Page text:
[00;09;31;21 – 00;09;59;21] Matthew Bunch: Now, you may say, Matthew, you mentioned that you got your date from Wikipedia. What a silly resource to use to base an entire podcast episode. But the funny thing is, it’s not just Wikipedia. It’s all over the place. It’s found in an official state document, “Florida County Superintendent of Public Instruction,” a document that’s meant to help educators better teach their students, uses the wrong date” “County formed April 30th, 1915.”

[00;09;59;23 – 00;10;30;02] Matthew Bunch: The University of South Florida provides a resource to teachers in the state entitled “Exploring Florida.” And as part of that website, it also shows maps of Broward County and identifies the establishment date as April 30, 1915. Ultimately, that number did come from somewhere, and the somewhere was a misunderstanding of Florida law and how it works. And what the law is and how it works does not always compute with the realities of what people experience on the ground.

[00;10;30;04 – 00;11;15;09] Matthew Bunch: Even though Broward becomes an official county, finally, on October 1st, 1915, there are still matters to resolve. In fact, it’s not until February 3rd, 1916, that this headline appears in the Miami Herald: “Dade and Broward Counties agreed on their divorce settlement of all matters by commissioners in joint session.” It took months after the official date before the agreement between Miami-Dade — what was then Dade — and Broward County was completely finished. How appropriate that between Dade and Broward Counties, the local rivals, it’s Broward that arrives on Miami time.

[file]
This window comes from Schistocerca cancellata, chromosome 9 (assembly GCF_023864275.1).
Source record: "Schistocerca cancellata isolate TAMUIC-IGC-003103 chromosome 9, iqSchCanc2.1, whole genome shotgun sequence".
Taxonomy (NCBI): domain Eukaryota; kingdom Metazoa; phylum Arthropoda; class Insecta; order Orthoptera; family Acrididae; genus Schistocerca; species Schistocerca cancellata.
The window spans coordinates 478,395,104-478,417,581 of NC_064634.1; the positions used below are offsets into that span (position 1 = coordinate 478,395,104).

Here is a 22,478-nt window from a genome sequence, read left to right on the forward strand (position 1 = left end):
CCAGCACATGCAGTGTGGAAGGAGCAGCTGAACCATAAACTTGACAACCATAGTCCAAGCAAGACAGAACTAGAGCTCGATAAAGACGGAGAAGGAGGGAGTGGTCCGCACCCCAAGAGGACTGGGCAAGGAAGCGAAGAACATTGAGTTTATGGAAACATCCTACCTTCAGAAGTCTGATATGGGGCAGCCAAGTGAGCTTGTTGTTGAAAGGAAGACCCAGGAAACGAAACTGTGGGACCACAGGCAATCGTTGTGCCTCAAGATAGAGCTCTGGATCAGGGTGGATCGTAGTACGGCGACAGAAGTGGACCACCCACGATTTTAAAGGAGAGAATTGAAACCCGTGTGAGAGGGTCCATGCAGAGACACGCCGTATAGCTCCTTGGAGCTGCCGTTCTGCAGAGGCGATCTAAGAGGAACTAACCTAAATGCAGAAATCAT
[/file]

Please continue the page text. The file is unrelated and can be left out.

[00;11;15;12 – 00;11;46;00] Matthew Bunch: The last little interesting bit I took away from my digging into the coverage of this news event was the Herald’s coverage of the day of official separation. October 1st. The news coverage doesn’t actually appear until page six, which certainly means that October 2nd, 1915, was the first time a Broward resident sought to contact the Herald, complaining that they didn’t get the coverage that they wanted for their neck of the woods.

[00;11;46;03 – 00;12;31;10] Matthew Bunch: But the other thing I found interesting was actually a little bit before that on page three, not in the news section, but in the sports section. The headline reads, “Dixie Highways drop close one Lauderdale.” “The Miami Dixie Highways dropped a sensational game to the team of Fort Lauderdale yesterday afternoon, by the close margin of 1 to 0. The lone tally scored in the game went over the plate in the eighth inning.” The last paragraph of the story reads, “The loss of the game yesterday does not lose the title of Dade County championship to Fort Lauderdale as Fort Lauderdale is now in Broward County. The Dixie Highways maintained the title of champions of Dade County, although this may be disputed by Homestead.”

[00;12;31;12 – 00;12;56;02] Matthew Bunch: It left me thinking, is there some title, some trophy, some plaque somewhere in Broward from a team long gone by in a league, long gone by that would remain the ultimate souvenir of the separation of these two counties in the ultimate beginning of the friendly — and sometimes unfriendly — rivalry between the two.

[00;12;56;04 – 00;13;21;20] Matthew Bunch: I guess we’ll never know. But what we do know is that’s the end of our show. First off, I want to thank you for listening, taking the time out of your day to check things out. I want to thank the band King Elizabeth for their track “Miami Sunrise,” which is the theme song to our show. I want to credit the Miami Herald and the Miami News Archives for their incredible resource of information that I’ve been able to pull from.

[00;13;21;23 – 00;13;55;22] Matthew Bunch: And I want to direct you to and @thisdaymiamipod on social media: Twitter, Facebook, Instagram, where you’ll be able to interact more directly with these primary sources of information that I’ve used to help bring you this story. If you like what you’ve heard, please rate, subscribe and review wherever you listen to your podcasts. I greatly appreciate it. And tell a friend! Or, contact me and share an idea for the show. I look forward to hearing from you. Until next time. I’m Matthew Bunch.

[00;13;55;24 – 00;14;15;01] King Elizabeth: “Miami Sunrise” by King Elizabeth